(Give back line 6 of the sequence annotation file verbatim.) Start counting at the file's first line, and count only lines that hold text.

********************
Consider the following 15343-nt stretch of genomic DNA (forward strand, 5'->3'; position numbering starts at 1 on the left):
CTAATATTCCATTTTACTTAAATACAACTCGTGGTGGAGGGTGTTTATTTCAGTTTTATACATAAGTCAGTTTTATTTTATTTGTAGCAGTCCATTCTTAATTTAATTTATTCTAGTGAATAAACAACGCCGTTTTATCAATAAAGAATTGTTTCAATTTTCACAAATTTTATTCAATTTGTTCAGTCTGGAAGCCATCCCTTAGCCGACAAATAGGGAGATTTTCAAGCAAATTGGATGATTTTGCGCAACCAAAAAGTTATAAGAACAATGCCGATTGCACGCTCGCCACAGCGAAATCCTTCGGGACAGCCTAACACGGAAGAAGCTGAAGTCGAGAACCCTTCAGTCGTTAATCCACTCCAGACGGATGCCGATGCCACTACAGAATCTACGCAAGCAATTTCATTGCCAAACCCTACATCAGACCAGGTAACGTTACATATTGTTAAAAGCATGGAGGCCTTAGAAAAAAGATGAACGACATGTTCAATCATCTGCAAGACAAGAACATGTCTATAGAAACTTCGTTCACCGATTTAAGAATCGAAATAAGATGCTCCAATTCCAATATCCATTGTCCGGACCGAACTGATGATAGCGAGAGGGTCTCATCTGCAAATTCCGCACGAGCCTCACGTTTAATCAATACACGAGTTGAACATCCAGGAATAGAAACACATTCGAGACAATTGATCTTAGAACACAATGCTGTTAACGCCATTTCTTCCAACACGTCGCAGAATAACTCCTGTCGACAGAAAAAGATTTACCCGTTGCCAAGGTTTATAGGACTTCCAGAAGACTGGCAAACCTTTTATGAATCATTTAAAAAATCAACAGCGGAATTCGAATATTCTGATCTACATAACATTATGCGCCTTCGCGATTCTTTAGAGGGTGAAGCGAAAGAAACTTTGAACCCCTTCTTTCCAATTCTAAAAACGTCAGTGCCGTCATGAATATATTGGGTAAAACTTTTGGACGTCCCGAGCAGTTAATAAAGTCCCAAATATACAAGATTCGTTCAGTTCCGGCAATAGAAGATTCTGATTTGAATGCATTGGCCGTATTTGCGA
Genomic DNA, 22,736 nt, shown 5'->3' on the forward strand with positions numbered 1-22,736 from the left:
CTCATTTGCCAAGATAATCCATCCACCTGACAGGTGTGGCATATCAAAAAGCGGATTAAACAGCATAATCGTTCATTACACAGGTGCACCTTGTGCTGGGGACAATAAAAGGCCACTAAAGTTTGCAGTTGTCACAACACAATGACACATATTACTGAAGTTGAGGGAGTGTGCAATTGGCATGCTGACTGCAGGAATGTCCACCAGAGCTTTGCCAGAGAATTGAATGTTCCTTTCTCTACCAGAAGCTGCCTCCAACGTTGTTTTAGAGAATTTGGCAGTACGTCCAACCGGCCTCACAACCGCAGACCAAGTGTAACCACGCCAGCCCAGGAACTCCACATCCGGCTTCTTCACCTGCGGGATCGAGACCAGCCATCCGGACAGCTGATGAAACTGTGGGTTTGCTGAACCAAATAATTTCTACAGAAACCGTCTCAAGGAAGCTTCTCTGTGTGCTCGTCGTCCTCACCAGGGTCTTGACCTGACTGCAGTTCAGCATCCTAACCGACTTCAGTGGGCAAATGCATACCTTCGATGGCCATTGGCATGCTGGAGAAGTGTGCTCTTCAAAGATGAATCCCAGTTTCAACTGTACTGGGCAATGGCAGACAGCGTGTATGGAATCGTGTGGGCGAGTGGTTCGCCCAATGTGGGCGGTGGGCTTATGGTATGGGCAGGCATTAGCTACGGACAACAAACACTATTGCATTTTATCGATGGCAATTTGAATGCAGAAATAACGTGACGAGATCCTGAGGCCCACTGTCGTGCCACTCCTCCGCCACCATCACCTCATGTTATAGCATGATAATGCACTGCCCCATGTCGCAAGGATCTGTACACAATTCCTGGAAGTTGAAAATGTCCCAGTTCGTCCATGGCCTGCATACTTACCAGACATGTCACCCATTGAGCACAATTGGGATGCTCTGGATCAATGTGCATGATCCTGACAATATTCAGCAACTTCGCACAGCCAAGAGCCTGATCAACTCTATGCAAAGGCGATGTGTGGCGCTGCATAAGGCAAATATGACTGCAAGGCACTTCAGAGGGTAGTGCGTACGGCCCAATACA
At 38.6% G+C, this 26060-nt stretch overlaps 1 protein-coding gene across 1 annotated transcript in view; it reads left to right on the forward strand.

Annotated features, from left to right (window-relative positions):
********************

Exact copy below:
Annotated features, from left to right (window-relative positions):